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Activity Number: 492
Type: Contributed
Date/Time: Wednesday, August 3, 2016 : 8:30 AM to 10:20 AM
Sponsor: Survey Research Methods Section
Abstract #319674 View Presentation
Title: Using official surveys to reduce bias of estimates from nonrandom samples collected by web surveys
Author(s): Vladislav Beresovsky* and Alan Dorfman and Pavlina Rumcheva
Companies: CDC/NCHS and CDC/NCHS and CDC/NCHS
Keywords: web panel ; propensity score ; instrumental variable ; informative non-response ; generalized calibration ; two-phase sampling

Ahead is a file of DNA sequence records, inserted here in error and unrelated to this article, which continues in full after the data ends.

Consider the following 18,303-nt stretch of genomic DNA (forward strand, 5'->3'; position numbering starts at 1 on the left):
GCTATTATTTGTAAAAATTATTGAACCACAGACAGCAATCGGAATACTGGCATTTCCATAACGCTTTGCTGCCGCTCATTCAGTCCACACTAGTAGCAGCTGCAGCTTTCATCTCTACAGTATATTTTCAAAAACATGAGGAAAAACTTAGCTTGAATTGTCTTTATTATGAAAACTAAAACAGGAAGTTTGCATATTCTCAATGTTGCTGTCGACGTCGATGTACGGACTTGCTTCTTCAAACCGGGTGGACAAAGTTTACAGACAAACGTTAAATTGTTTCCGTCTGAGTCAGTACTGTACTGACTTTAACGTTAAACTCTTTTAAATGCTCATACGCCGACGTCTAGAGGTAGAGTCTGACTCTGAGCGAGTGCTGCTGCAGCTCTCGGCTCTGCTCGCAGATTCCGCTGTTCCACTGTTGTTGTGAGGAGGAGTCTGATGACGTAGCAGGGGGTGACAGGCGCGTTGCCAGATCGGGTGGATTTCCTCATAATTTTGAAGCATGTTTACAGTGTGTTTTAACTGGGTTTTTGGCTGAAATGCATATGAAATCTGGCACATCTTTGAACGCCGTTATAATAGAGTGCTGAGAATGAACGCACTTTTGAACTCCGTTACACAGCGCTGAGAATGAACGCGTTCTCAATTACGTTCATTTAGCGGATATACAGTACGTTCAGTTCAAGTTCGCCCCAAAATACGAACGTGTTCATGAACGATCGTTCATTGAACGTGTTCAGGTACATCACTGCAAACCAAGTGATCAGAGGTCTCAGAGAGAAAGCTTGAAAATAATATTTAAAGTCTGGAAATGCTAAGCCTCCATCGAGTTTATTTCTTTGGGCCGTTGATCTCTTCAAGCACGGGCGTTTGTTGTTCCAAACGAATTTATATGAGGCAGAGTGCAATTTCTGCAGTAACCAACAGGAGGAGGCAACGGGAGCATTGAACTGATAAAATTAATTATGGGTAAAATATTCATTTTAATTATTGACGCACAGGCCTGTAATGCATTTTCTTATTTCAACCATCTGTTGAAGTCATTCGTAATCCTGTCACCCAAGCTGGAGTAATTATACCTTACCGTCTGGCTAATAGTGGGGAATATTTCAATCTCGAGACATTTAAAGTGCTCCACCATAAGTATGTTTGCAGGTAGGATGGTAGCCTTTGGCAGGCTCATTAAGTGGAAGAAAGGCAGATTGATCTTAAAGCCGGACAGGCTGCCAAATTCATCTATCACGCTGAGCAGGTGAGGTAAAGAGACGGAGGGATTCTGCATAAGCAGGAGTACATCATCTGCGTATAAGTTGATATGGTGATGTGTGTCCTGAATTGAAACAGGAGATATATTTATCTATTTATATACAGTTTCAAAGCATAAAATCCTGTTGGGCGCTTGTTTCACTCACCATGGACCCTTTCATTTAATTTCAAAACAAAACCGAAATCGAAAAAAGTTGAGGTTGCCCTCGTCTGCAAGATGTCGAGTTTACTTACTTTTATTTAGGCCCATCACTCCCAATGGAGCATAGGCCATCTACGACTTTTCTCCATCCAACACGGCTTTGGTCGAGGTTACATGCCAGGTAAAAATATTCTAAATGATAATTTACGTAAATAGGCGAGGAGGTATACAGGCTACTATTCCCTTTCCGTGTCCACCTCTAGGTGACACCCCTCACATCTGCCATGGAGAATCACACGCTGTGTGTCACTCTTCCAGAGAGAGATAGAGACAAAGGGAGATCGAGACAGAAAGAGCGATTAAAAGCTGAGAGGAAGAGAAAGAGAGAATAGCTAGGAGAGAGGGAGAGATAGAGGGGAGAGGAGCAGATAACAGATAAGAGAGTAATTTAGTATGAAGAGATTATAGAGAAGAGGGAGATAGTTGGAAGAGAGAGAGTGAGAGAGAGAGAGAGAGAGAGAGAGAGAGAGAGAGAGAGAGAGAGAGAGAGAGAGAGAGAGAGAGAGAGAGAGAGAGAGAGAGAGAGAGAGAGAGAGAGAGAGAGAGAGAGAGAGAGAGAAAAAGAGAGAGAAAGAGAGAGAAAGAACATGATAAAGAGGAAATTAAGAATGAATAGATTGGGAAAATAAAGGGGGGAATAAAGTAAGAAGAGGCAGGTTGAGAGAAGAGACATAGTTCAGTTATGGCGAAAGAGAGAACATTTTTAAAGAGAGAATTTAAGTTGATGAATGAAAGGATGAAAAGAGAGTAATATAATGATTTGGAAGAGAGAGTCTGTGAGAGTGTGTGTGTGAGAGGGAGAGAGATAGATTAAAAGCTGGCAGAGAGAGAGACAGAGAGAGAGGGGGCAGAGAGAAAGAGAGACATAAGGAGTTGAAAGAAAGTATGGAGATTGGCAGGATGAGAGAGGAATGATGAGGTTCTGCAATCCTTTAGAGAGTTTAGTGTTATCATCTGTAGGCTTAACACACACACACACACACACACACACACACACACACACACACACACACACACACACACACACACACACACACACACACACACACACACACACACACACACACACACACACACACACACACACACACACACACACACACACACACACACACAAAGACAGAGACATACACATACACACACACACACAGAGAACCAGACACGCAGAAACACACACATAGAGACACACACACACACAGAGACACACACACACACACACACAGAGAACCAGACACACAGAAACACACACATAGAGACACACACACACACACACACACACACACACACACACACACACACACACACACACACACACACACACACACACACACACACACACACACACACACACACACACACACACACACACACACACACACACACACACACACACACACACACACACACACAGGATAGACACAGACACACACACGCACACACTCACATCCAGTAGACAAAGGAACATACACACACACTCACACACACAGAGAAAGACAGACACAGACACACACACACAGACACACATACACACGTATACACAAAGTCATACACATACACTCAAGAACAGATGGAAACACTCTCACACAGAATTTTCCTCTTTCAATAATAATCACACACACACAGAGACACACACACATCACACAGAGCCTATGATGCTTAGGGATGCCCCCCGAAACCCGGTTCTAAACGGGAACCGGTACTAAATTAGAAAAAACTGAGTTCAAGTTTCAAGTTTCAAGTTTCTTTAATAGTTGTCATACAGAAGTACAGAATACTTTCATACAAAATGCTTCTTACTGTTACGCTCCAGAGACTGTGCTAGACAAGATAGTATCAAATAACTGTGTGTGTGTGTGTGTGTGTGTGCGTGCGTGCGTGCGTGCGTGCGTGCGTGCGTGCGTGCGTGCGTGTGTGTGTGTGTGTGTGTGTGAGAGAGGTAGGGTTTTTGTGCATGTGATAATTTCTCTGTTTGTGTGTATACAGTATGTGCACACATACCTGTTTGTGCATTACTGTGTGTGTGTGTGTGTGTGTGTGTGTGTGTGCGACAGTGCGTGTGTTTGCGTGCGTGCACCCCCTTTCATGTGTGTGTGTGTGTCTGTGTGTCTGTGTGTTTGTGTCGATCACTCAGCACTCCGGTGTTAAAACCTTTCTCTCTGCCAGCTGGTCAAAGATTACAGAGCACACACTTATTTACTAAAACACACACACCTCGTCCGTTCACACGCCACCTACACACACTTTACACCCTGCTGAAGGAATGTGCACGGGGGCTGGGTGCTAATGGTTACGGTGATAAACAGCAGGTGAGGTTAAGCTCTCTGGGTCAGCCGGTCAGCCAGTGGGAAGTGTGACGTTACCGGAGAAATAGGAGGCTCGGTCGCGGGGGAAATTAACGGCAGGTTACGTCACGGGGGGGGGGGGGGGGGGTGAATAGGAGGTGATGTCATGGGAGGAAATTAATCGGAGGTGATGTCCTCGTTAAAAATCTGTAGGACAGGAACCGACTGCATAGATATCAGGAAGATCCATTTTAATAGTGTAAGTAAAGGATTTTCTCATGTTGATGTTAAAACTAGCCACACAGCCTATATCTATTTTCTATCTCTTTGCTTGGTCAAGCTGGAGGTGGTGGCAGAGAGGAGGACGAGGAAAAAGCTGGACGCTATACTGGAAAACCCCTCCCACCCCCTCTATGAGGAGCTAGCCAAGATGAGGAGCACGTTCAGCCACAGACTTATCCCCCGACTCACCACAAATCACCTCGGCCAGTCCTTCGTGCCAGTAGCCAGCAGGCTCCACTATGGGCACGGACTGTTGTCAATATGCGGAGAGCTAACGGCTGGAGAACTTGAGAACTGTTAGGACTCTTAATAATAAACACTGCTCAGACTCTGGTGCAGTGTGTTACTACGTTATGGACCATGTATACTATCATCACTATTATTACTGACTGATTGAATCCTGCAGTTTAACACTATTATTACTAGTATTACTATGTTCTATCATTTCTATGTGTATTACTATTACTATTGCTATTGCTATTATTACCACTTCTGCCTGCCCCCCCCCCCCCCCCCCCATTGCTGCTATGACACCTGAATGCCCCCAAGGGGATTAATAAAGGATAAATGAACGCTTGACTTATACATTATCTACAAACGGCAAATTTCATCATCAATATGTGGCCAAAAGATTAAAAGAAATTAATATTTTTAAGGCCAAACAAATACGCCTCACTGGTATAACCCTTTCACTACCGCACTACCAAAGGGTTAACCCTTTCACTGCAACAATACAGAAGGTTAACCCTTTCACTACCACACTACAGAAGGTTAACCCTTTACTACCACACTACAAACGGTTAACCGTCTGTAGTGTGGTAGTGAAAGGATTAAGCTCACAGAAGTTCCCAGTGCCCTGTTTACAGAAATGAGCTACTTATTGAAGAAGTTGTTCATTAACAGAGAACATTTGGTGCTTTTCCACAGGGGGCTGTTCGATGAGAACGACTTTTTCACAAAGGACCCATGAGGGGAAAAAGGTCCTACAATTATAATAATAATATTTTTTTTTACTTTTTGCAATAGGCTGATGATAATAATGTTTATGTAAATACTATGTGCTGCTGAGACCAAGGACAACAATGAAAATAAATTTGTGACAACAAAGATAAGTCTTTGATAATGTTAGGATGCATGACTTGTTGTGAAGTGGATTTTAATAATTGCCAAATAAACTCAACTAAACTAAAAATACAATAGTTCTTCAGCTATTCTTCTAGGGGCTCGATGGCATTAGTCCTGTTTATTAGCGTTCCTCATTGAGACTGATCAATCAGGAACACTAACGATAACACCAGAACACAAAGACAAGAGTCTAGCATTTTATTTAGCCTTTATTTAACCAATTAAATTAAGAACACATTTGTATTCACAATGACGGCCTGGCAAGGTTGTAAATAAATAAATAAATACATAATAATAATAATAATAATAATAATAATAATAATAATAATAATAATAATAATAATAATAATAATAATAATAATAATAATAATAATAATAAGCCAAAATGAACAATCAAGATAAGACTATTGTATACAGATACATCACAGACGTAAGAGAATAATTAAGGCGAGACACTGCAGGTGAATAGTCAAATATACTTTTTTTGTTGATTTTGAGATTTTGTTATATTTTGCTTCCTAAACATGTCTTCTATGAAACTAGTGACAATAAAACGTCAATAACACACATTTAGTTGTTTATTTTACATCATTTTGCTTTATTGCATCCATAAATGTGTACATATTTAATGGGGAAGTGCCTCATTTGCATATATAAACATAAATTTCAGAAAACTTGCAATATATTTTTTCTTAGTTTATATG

Recent trends in U.S. official statistics are characterized by the rising cost of data collection and in- creased nonresponse. At the same time, inexpensive data from commercial nonrandom web panels have become readily available. This paper discusses the possibility of capitalizing on both sources of information by calibrating data from web panels on estimates from conventional randomized surveys. We treat the probability of being included in a web panel as similar to a response probabil- ity and use propensity score adjustment (PSA) of sampling weights and generalized calibration to produce g-weights, thus potentially making nonrandom samples representative of the general pop- ulation. The simulation study discussed in this paper demonstrates that propensity score model or calibration using covariates correlated with both web sample indicator and target variable can elim- inate bias of estimates from web sample. Variances estimated using a two-phase sampling approach match Monte Carlo variances of point estimators. If the web panel inclusion probability depends on the target variable Y , bias can be removed by using Y as an instrumental variable and calibrat- ing on a closely correlated covariate. However, this approach may lead to a significant increase in variances. Conclusions of the simulation study were validated by applying the methods used in that study to a real web sample representing a subset of the National Health Interview Survey (NHIS) questions. The NHIS public-use file was used as an auxiliary for calculating estimates from the web sample data and for their subsequent validation. The g-weight adjusted estimates from the web and random NHIS samples matched within the limits of statistical significance.

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